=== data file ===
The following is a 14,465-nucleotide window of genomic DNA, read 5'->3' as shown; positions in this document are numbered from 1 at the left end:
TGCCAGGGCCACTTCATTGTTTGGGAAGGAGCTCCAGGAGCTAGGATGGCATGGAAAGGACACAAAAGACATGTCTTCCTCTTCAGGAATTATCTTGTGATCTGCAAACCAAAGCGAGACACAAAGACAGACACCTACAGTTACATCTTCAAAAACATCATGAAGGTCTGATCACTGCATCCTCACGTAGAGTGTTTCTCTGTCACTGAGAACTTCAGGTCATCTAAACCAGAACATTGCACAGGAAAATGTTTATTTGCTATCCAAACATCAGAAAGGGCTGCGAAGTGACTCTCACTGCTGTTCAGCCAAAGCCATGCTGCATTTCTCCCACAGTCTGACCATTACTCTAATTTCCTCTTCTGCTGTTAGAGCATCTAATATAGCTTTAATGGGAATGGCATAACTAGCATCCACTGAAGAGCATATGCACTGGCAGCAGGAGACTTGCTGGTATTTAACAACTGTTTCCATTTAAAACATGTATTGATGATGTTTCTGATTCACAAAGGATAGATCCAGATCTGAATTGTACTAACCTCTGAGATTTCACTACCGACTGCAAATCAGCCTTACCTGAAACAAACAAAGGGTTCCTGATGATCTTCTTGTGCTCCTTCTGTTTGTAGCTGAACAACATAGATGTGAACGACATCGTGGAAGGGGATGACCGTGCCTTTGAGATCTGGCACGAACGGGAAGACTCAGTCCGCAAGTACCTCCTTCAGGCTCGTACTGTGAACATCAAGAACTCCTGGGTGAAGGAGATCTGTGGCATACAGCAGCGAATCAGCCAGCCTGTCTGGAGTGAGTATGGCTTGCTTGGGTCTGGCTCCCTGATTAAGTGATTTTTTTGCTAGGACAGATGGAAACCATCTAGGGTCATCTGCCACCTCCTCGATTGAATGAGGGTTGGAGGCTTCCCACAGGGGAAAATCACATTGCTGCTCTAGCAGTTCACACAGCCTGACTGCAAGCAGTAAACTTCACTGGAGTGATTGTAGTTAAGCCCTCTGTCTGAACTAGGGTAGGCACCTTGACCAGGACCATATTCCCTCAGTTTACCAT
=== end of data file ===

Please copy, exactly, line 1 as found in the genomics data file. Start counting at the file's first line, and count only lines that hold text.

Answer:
The following is a 14,465-nucleotide window of genomic DNA, read 5'->3' as shown; positions in this document are numbered from 1 at the left end: